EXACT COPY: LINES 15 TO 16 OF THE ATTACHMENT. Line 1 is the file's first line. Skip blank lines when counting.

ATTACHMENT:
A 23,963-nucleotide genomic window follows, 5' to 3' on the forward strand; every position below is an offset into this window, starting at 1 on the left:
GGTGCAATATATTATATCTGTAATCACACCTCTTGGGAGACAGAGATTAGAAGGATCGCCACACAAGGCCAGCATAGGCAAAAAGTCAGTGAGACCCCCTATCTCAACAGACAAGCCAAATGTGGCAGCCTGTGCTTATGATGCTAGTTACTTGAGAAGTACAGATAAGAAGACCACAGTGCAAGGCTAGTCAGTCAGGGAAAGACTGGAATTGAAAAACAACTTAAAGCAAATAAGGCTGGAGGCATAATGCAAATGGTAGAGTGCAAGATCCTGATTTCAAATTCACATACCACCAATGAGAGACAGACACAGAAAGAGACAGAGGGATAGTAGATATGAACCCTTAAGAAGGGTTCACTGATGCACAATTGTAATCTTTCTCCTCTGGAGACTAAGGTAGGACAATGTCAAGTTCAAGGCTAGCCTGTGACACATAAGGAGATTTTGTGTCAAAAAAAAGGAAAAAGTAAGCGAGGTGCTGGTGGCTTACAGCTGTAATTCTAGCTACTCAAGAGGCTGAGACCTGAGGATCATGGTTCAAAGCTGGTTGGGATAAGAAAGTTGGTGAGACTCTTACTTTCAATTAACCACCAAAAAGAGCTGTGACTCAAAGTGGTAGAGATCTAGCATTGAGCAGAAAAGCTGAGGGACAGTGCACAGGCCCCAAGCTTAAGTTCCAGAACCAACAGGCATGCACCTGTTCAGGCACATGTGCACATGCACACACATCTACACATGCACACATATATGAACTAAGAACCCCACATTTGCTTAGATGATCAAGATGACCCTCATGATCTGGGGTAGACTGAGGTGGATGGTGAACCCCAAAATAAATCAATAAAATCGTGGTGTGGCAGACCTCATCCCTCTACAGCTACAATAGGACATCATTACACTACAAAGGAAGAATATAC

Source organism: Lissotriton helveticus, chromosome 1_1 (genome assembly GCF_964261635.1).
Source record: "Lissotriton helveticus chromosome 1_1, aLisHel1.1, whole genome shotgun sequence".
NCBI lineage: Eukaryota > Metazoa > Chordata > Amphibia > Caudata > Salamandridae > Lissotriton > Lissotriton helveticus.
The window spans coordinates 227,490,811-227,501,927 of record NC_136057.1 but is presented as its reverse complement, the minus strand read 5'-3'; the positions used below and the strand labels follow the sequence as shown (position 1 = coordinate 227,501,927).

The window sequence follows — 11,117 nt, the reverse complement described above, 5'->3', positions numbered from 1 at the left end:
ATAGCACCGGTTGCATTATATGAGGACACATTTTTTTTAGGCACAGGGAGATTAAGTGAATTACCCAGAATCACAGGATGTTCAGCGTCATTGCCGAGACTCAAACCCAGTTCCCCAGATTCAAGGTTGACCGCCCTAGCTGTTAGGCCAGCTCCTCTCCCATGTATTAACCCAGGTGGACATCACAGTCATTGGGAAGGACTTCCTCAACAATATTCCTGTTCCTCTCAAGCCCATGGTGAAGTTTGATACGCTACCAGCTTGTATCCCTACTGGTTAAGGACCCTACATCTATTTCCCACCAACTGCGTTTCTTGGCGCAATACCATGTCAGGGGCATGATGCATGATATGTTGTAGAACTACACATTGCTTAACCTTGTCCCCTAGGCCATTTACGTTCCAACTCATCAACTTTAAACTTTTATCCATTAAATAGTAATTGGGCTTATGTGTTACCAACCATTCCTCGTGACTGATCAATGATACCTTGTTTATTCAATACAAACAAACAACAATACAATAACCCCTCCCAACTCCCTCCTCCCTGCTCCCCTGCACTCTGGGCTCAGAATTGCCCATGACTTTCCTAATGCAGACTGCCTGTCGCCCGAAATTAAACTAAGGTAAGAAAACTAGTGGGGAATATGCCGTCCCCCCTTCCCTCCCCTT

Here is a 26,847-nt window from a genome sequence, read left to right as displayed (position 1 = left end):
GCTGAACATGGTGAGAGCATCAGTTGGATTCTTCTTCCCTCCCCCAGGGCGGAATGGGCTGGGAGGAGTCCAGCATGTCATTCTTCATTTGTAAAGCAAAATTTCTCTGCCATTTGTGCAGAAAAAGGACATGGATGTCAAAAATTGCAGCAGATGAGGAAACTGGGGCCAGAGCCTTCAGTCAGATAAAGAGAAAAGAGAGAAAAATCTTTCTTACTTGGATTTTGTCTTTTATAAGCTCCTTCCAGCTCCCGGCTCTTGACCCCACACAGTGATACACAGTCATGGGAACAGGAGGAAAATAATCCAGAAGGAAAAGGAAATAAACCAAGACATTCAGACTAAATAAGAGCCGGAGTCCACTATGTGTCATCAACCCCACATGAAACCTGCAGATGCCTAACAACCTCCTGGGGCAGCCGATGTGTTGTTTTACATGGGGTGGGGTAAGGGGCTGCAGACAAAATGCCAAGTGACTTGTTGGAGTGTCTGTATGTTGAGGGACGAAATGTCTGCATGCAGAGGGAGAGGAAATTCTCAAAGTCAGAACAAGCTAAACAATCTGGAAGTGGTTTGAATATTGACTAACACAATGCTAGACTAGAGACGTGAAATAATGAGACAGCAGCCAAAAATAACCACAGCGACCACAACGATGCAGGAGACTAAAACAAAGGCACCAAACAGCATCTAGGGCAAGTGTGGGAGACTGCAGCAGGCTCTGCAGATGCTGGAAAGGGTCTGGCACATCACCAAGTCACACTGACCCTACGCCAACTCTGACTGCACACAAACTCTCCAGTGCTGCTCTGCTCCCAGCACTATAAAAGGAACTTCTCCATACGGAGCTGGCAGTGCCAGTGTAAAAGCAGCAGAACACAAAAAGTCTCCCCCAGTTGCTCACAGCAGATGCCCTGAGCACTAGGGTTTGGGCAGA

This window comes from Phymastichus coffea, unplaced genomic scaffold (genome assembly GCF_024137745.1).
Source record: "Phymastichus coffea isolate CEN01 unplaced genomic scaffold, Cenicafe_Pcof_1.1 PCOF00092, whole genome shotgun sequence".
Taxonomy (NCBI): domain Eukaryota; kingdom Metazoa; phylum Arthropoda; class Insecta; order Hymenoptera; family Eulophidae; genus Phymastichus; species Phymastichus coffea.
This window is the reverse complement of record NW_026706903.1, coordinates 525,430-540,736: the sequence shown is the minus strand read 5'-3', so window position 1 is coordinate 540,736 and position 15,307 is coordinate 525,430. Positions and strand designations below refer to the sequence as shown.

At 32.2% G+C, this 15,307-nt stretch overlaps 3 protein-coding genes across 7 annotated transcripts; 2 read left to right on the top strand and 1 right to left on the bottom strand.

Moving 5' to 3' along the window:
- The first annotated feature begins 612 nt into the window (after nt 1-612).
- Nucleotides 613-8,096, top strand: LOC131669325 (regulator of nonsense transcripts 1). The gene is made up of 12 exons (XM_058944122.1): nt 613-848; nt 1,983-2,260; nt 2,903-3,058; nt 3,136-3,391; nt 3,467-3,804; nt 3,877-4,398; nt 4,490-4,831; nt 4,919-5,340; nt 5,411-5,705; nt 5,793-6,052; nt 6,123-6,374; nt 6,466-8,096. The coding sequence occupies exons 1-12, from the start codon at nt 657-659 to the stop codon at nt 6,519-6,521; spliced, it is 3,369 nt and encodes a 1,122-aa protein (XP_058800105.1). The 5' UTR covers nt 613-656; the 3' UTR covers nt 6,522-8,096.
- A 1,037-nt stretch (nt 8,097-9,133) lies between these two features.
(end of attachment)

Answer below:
At 32.2% G+C, this 15,307-nt stretch overlaps 3 protein-coding genes across 7 annotated transcripts; 2 read left to right on the top strand and 1 right to left on the bottom strand.

Moving 5' to 3' along the window: